I asked them to close their laptops, but they said they had to take notes. That might have been true, though I’m pretty sure most of them were sending round photos of their privates – ‘sexting’, I think it’s called. In their position, I certainly would have been.
If you have never lectured to a roomful of computers, you can have no idea how depressing it is. It’s not so much the suspicion that no one is listening, but rather the fact that it’s impossible to make eye contact. I might as well have been a robot, or a voice recording.
Even with the tramadol kicking in, I pretty soon started to bore myself. So I insisted that everyone close their laptops. There was a lot of grumbling, but after repeated entreaties, they eventually humored me. At another time, in another place, I would certainly have bashed a few thick heads together.
I finally resumed, but after just a few minutes I noticed that most of the class were staring at each other’s groins. Was this real live sexting, in the material world (in so far as it exists at all)? For a moment I felt like congratulating them, until I noticed that they now all had their Apple iphones on their laps. But I didn’t have the energy to go another round.
At the end of the class, they all thanked me politely as they filed out.
I saw them cross the yard to the road outside the school. A long line of gleaming black Range Rovers awaited them. Drivers got out to open doors. I spotted a Filipino maid in the back of one Range Rover, balancing an oversize Domino’s pizza box. Observing all this from my classroom window, I was actually quite impressed by how well they had behaved in class.
I’ve also been teaching Syrian refugees and Palestinians from the camps, but that’ll have to wait until next time.

1 comment:

  1. Doc,

    That are some lovely honest posts you made. I really love them, I do. Some real destructive power is going on. I like that.

    You wrote:
    "I should not go online. I should not read the news. It always puts me in a bad mood."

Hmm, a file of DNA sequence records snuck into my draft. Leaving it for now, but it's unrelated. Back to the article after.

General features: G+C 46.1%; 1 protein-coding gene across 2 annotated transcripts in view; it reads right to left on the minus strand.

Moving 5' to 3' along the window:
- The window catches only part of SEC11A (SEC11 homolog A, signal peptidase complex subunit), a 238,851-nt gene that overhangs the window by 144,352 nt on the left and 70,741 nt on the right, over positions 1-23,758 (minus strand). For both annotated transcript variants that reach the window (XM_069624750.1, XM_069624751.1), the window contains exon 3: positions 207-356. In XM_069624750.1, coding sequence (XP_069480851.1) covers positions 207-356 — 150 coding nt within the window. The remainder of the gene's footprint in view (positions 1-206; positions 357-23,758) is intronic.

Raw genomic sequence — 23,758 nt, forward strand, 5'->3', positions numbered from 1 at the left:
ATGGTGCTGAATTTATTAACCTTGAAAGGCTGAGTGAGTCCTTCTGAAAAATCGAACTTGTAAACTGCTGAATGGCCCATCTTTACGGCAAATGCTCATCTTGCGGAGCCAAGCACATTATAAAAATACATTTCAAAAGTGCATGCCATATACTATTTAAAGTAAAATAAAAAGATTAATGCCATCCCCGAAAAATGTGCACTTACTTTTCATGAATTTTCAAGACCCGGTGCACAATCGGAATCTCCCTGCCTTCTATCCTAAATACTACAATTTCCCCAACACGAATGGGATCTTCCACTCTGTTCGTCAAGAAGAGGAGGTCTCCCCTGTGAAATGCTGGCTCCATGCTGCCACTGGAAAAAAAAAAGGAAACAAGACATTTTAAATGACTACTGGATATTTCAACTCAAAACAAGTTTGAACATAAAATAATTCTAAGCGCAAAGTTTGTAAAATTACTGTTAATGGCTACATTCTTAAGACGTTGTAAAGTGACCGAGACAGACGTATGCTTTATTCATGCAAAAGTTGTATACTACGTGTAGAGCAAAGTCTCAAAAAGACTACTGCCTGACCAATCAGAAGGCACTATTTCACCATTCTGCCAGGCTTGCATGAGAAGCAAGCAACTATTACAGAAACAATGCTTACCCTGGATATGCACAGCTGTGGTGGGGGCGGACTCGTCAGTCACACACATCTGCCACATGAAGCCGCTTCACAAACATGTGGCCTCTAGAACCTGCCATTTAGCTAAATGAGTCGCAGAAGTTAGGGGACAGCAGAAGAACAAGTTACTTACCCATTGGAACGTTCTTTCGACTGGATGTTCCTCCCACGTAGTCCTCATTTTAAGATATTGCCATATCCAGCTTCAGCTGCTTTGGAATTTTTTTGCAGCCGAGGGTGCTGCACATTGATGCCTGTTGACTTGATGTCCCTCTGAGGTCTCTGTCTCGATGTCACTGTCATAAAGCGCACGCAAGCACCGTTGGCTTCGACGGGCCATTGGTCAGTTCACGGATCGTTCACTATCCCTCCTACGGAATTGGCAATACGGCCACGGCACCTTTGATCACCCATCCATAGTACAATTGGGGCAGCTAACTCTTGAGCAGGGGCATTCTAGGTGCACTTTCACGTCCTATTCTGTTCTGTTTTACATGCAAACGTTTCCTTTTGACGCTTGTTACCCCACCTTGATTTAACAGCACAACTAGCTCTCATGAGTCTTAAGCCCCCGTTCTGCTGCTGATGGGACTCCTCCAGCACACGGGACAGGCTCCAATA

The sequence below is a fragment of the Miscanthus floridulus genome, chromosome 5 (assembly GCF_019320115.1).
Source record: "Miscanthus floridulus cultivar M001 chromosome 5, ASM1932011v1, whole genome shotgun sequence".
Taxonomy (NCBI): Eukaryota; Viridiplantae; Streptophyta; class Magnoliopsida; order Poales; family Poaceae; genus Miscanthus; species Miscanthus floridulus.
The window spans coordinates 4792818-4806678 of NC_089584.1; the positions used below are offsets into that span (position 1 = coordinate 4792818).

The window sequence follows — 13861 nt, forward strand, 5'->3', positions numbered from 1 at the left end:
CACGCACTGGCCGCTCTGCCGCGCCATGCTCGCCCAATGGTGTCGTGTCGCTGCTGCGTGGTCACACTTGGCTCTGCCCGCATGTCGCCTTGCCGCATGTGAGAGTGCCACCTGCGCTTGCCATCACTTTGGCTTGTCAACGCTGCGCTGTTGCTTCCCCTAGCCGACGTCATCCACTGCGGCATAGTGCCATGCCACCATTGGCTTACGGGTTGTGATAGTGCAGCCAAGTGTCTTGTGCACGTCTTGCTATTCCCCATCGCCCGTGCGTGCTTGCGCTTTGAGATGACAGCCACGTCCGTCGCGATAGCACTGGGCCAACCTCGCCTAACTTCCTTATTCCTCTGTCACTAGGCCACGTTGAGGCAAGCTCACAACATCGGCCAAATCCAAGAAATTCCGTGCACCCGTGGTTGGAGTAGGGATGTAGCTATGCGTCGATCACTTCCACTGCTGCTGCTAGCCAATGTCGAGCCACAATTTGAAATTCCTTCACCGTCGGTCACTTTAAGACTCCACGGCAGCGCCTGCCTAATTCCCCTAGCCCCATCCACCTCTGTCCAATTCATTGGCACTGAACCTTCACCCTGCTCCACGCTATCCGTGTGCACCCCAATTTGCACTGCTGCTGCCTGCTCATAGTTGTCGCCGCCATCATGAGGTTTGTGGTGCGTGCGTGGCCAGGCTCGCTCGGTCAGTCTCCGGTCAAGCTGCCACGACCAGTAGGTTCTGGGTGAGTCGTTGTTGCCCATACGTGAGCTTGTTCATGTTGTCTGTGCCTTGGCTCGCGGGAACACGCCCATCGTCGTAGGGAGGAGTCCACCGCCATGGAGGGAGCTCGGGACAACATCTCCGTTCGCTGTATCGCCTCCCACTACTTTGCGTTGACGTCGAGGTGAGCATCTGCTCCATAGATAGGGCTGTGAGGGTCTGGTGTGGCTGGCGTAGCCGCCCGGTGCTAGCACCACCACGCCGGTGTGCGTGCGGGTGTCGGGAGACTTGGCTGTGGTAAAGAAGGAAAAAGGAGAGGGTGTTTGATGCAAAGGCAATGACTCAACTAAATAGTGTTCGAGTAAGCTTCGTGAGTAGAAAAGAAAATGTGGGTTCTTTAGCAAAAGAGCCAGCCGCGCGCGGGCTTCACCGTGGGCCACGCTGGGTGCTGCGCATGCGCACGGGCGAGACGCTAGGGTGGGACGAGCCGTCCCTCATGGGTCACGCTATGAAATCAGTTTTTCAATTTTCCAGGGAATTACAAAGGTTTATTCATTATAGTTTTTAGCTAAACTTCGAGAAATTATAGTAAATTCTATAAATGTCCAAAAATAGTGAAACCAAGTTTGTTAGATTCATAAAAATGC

Well, that is true. Did you think about getting a typewriter? I bought two typewriters recently exactly for this reason: to write undisturbed. Without the internet, without emails or annoying updates and security updates against viruses, without the dependency on electric power, without a screen that does not work in the sunlight in the garden or on the beach, just cheapest paper in a mechanical typewriter, which works always and everywhere, even in my lap. Then I scan it with my computer, when I am at home, then I let the OCR run thru it and I have it all in electronic form. Great, great combination.

    And then I read this wonderful sentence:

    "At the age of sixty, I have finally realised
    what I am. I am a tourist."

    That is great stuff.

    I came across your blog by pure chance. Not by googling, your blog is new and probably you do not care promoting it at all, so it is hard to find it. I stumbled upon your comment of the "Right not to know" on the blog "http://thedailybeagle.net/2013/02/13/uncontacted-tribes-of-the-andoman-islands-do-we-approach/".
    Yes I agree with you completely, but I started a discussion with the author of this blog, a 41 year old lady anthropologist, right there on the blog comments, and cannot stand "the helping goodness" of people like her, this arrogance of knowing everything and helping everybody.

    Now I know (or believe to know) where the right not to know is coming from, because you explained here that you teach Theory of Knowledge. That is interesting. What is this theory all about? But probably this is not so interesting as your observations of human behavior in this "traditional" country where you live. I wonder what is left of this traditional values there.
    Please excuse my English. I am not native speaker.